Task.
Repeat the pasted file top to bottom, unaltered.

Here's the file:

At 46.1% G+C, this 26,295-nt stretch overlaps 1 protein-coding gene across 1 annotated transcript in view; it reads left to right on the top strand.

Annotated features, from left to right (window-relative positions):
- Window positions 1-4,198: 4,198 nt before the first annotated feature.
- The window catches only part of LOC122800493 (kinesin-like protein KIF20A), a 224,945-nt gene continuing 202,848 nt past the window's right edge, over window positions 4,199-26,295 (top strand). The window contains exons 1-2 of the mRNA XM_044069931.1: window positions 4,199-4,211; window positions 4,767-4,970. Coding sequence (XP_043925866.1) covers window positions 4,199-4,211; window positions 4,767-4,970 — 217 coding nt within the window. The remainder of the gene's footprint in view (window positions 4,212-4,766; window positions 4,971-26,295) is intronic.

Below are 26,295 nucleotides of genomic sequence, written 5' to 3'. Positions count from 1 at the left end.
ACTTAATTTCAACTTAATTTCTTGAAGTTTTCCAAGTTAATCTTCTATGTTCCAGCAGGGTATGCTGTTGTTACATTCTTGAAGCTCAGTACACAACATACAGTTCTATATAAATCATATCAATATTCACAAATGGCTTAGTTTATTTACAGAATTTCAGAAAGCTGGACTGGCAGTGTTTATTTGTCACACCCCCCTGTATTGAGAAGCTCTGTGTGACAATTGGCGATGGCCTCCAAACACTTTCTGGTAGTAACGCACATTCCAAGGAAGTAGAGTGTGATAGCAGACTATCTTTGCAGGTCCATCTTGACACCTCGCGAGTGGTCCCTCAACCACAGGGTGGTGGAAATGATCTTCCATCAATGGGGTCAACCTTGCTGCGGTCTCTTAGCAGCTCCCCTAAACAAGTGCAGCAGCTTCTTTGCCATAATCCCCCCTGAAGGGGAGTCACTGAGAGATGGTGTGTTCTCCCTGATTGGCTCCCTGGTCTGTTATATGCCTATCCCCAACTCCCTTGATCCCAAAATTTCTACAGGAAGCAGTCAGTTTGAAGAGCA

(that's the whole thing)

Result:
At 46.1% G+C, this 26,295-nt stretch overlaps 1 protein-coding gene across 1 annotated transcript in view; it reads left to right on the top strand.

Annotated features, from left to right (window-relative positions):
- Window positions 1-4,198: 4,198 nt before the first annotated feature.
- The window catches only part of LOC122800493 (kinesin-like protein KIF20A), a 224,945-nt gene continuing 202,848 nt past the window's right edge, over window positions 4,199-26,295 (top strand). The window contains exons 1-2 of the mRNA XM_044069931.1: window positions 4,199-4,211; window positions 4,767-4,970. Coding sequence (XP_043925866.1) covers window positions 4,199-4,211; window positions 4,767-4,970 — 217 coding nt within the window. The remainder of the gene's footprint in view (window positions 4,212-4,766; window positions 4,971-26,295) is intronic.

Below are 26,295 nucleotides of genomic sequence, written 5' to 3'. Positions count from 1 at the left end.
ACTTAATTTCAACTTAATTTCTTGAAGTTTTCCAAGTTAATCTTCTATGTTCCAGCAGGGTATGCTGTTGTTACATTCTTGAAGCTCAGTACACAACATACAGTTCTATATAAATCATATCAATATTCACAAATGGCTTAGTTTATTTACAGAATTTCAGAAAGCTGGACTGGCAGTGTTTATTTGTCACACCCCCCTGTATTGAGAAGCTCTGTGTGACAATTGGCGATGGCCTCCAAACACTTTCTGGTAGTAACGCACATTCCAAGGAAGTAGAGTGTGATAGCAGACTATCTTTGCAGGTCCATCTTGACACCTCGCGAGTGGTCCCTCAACCACAGGGTGGTGGAAATGATCTTCCATCAATGGGGTCAACCTTGCTGCGGTCTCTTAGCAGCTCCCCTAAACAAGTGCAGCAGCTTCTTTGCCATAATCCCCCCTGAAGGGGAGTCACTGAGAGATGGTGTGTTCTCCCTGATTGGCTCCCTGGTCTGTTATATGCCTATCCCCAACTCCCTTGATCCCAAAATTTCTACAGGAAGCAGTCAGTTTGAAGAGCA